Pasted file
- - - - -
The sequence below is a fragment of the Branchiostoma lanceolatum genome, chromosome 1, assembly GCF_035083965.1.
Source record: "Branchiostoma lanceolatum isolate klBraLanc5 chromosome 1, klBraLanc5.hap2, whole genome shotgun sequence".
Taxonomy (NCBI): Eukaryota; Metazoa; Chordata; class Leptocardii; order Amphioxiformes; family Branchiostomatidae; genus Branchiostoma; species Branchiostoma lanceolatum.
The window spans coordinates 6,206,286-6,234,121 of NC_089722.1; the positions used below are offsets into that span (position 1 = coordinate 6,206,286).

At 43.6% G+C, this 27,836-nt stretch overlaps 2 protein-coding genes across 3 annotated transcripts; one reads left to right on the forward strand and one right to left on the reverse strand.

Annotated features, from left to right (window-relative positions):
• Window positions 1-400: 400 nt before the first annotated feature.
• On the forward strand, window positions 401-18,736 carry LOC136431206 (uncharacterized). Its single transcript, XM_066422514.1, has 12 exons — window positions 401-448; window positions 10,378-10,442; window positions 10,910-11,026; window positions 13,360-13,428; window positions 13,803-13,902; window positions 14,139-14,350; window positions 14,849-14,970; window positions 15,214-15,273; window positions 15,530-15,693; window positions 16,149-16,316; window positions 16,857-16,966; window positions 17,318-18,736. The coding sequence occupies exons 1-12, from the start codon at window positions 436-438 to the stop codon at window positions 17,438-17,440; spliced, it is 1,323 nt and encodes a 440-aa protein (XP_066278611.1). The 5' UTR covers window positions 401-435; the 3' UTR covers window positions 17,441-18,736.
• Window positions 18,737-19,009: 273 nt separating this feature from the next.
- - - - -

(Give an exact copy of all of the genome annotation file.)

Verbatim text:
The sequence below is a fragment of the Branchiostoma lanceolatum genome, chromosome 1, assembly GCF_035083965.1.
Source record: "Branchiostoma lanceolatum isolate klBraLanc5 chromosome 1, klBraLanc5.hap2, whole genome shotgun sequence".
Taxonomy (NCBI): Eukaryota; Metazoa; Chordata; class Leptocardii; order Amphioxiformes; family Branchiostomatidae; genus Branchiostoma; species Branchiostoma lanceolatum.
The window spans coordinates 6,206,286-6,234,121 of NC_089722.1; the positions used below are offsets into that span (position 1 = coordinate 6,206,286).

At 43.6% G+C, this 27,836-nt stretch overlaps 2 protein-coding genes across 3 annotated transcripts; one reads left to right on the forward strand and one right to left on the reverse strand.

Annotated features, from left to right (window-relative positions):
• Window positions 1-400: 400 nt before the first annotated feature.
• On the forward strand, window positions 401-18,736 carry LOC136431206 (uncharacterized). Its single transcript, XM_066422514.1, has 12 exons — window positions 401-448; window positions 10,378-10,442; window positions 10,910-11,026; window positions 13,360-13,428; window positions 13,803-13,902; window positions 14,139-14,350; window positions 14,849-14,970; window positions 15,214-15,273; window positions 15,530-15,693; window positions 16,149-16,316; window positions 16,857-16,966; window positions 17,318-18,736. The coding sequence occupies exons 1-12, from the start codon at window positions 436-438 to the stop codon at window positions 17,438-17,440; spliced, it is 1,323 nt and encodes a 440-aa protein (XP_066278611.1). The 5' UTR covers window positions 401-435; the 3' UTR covers window positions 17,441-18,736.
• Window positions 18,737-19,009: 273 nt separating this feature from the next.